"By the time we reach our dotage we should be throwing out an album every few minutes!" How Credo prepared to take on the world!

(Image credit: Press)

Back in 2011 Prog sat down with Credo's Mike Varty and Tim Birell to discuss the band's progress thus far as they were about to release their third album Against Reason. Although they've managed just one live release since, the band's website states work on a fourth studio album is "speeding up" as of 2023...

Tim Birrell and Mike Varty have made a short trip from their homes in Hampshire to meet Prog at a watering hole in Surrey. In stark contrast, Credo’s journey as a band has proved considerably more lengthy and tortuous. On the eve of the release of Against Reason, which is only their third studio album in almost twenty years, Credo remain Brit prog minnows. But they represent the epitome of resilience, embodying passion for their art and sheer bloody mindedness, as they have weathered health scares, redundancies and good old fashioned departing band members. 

To begin at the beginning, the core of Credo came together in early 1992 when vocalist Mark Colton joined what was then Ad Hoc. Two years later in 1994 the re-named Credo issued their debut album Field Of Vision on the Cyclops label. But it would take until 2005 before its successor Rhetoric emerged. “In between those two dates, everything happened,” Birrell explains with a wry smile.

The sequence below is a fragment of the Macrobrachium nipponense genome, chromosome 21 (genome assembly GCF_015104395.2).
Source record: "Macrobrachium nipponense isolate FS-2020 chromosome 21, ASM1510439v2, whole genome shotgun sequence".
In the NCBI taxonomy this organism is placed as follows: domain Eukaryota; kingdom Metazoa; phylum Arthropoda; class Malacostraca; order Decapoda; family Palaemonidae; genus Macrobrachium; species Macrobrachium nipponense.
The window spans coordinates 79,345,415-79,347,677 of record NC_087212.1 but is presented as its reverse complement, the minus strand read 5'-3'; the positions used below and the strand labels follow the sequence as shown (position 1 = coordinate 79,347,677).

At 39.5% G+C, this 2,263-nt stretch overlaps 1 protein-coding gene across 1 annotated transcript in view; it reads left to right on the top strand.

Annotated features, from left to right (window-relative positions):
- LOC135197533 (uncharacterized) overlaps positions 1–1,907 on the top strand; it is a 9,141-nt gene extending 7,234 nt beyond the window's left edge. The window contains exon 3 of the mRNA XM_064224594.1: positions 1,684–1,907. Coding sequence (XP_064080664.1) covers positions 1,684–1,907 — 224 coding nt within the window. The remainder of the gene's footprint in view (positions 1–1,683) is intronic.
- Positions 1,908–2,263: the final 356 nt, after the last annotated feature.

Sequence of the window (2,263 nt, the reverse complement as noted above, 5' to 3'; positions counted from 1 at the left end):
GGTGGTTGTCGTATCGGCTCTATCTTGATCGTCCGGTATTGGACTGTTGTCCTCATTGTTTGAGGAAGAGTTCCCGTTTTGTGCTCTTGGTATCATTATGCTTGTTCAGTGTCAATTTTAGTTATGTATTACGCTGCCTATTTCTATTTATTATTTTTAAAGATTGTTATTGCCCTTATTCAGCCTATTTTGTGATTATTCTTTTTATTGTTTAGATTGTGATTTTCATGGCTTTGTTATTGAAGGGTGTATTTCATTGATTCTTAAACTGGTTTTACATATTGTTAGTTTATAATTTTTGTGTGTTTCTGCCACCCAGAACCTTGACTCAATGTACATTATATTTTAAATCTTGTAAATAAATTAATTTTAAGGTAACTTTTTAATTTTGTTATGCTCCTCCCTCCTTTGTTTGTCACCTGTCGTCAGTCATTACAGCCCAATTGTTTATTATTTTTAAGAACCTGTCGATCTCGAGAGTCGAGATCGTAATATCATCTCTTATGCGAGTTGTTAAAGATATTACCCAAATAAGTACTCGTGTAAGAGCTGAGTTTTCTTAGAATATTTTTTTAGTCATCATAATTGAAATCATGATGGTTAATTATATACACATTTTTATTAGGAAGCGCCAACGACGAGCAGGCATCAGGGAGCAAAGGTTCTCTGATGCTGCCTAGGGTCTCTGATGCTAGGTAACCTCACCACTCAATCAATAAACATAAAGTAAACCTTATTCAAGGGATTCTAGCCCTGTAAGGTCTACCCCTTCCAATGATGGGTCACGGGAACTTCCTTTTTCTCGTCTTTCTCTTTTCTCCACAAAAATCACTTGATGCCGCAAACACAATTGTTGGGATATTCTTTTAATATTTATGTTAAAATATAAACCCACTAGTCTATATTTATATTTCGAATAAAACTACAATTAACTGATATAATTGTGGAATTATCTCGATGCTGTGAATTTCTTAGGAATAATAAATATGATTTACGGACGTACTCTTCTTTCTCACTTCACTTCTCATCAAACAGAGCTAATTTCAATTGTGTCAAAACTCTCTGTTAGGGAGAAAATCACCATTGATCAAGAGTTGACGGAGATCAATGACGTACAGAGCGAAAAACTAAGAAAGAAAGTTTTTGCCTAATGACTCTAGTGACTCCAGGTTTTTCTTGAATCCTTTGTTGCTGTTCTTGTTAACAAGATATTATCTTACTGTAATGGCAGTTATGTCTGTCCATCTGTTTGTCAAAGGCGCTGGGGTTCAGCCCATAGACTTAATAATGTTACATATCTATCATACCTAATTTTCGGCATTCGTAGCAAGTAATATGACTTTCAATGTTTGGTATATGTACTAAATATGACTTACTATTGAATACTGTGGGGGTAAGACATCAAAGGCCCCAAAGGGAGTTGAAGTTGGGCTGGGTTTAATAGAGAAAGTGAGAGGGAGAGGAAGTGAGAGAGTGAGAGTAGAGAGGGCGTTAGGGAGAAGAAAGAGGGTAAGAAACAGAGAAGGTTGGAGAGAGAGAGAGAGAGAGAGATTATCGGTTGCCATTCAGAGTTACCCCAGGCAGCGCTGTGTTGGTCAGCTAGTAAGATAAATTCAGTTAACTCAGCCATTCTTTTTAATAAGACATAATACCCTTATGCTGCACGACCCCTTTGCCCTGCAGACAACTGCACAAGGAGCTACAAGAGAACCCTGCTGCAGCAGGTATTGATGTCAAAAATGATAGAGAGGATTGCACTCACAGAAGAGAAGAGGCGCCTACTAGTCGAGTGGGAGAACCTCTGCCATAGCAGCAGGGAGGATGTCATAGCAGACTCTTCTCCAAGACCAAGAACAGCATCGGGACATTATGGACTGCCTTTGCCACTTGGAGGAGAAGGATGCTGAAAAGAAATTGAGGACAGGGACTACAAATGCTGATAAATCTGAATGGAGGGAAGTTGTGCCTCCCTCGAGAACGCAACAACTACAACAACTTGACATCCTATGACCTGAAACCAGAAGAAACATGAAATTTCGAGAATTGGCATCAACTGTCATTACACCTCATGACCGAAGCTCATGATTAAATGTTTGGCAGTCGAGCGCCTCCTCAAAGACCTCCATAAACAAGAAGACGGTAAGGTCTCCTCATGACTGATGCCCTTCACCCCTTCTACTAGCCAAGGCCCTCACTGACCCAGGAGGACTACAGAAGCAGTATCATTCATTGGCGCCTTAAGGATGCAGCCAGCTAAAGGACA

Firstly the band had to deal with the relatively mundane, namely a couple of departures. Keyboardist and principal lyricist Mik Stovold jumped ship first, with Varty joining in his stead six months later. Then drummer Paul Clarke threw in the towel and it took the band a further 18 months to replace him. “I was amazed at how long it took,” Varty recalls. “But I was also amazed at how we actually managed to write and rehearse for that period and still hold the band together.” Indeed that cohesiveness within the band would prove vital to its survival. 

Although the band’s current line-up was in place by 1999, Credo’s best-laid plans to write what would eventually emerge as Rhetoric were disrupted by a prolonged period during which what Varty refers to as “a comedy of disasters” unfolded. The first drama was when Varty himself fractured his skull. “Then various people lost their jobs, although later when I got made redundant that was finally the catalyst for getting Rhetoric underway,” he explains. But most seriously, in the interim Colton fell very suddenly and severely ill, requiring emergency surgery. “He was in serious pain and it nearly killed him,” Birrell recalls. Colton proceeded to spend two years in and out of hospitals but fortunately is now restored to health.


(Image credit: F2 Records)

In contrast to the 11-year gap between Field Of Vision and Rhetoric, a mere five and a half years have elapsed between the latter and Credo’s forthcoming third album, Against Reason. “So I predict the next one will be in two and three quarter years. And by the time we reach our dotage we should be throwing out an album every few minutes!” Birrell jokes. (In mitigation in 2009 Credo issued a well received live DVD, This Is What We Do, recorded in Poland.)

Happily after a rather turbulent decade for the band, life for Credo has become more stable of late. “We’ve been writing Against Reason mainly in the last two and a half years. We had ideas and found ourselves ready to do another album.” 

While the band’s debut was very much a typical neo-prog album of its era – with the inherent limitations of being recorded and mixed in a mere four days – Rhetoric demonstrated a significant step forwards. And as far as Birrell is concerned, Against Reason heralds the band’s progression musically. “It’s crunchier than Rhetoric and I’m much happier with the guitar and the overall sound on this album; it’s a bit rockier.”